White Winter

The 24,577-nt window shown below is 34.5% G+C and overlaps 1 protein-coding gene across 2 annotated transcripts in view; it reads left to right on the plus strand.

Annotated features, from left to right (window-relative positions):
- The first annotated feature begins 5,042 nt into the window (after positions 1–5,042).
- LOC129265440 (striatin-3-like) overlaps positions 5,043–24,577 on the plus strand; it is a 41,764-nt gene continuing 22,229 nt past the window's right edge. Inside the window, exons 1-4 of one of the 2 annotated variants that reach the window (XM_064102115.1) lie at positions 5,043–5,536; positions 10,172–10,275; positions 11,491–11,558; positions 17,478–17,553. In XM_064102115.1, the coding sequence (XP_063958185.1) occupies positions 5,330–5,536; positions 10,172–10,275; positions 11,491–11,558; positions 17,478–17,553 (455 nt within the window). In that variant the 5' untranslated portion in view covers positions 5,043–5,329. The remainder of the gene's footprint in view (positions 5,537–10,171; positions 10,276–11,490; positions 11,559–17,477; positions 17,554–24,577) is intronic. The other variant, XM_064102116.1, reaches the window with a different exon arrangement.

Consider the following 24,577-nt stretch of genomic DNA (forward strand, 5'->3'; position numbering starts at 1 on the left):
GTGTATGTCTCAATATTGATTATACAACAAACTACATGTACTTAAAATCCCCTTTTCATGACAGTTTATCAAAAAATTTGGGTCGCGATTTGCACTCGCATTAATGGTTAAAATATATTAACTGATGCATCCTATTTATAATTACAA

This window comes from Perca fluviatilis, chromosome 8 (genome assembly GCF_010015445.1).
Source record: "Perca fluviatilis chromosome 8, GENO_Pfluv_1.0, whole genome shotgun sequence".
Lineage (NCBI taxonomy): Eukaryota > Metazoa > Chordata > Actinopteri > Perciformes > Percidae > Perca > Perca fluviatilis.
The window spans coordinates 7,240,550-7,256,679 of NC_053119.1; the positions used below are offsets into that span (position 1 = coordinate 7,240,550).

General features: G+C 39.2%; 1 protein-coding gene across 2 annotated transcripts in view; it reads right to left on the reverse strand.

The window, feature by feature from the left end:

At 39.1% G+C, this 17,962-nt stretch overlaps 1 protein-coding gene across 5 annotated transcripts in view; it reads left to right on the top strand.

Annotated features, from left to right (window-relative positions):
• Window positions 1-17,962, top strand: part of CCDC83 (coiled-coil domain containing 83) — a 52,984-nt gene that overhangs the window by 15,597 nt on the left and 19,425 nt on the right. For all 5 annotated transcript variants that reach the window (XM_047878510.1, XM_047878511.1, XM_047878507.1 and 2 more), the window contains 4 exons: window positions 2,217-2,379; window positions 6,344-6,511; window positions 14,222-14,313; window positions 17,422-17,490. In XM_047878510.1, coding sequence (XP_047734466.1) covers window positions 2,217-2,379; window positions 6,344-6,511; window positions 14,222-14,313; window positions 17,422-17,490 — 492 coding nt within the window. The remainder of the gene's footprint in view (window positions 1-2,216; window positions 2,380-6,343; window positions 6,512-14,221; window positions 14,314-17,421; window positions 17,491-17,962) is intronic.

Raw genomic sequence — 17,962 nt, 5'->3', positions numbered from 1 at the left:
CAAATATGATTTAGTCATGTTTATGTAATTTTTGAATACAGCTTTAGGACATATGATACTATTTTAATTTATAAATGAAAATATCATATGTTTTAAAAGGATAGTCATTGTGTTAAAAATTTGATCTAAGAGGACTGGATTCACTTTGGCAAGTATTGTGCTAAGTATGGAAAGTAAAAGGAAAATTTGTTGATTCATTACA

The skeletal fingers of bare trees beckon me with their white-lace gloves. The January sky, as pale as the gloves and the blank canvas around me, glows with the soft light of half-consciousness. Each breath forms a cloud that disappears as quickly as it formed, a fleeting fog that paints my vision silver for a second. A window amidst the colorless sky opens, and sunlight streams through the gap of crystal blue, forming flecks upon the ground as crystalline as the patch of sky above. If the world could hold its clarity for just a moment more, my eyes would blur my vision still, from tears that refuse to dry. But the clarity does not last, and the window is shut; if I close my eyes to remember, I can almost see the hands that reached out to draw the curtain over the invisible panes. The tears, then, do not come. I stand in a state of weariness; the light is gone yet I cannot cry. Too sudden to accept, too sudden to be remembered, was the window a figment of imagination after all? White, the winter world around me is pure white, as it waits for the window to be opened once more.

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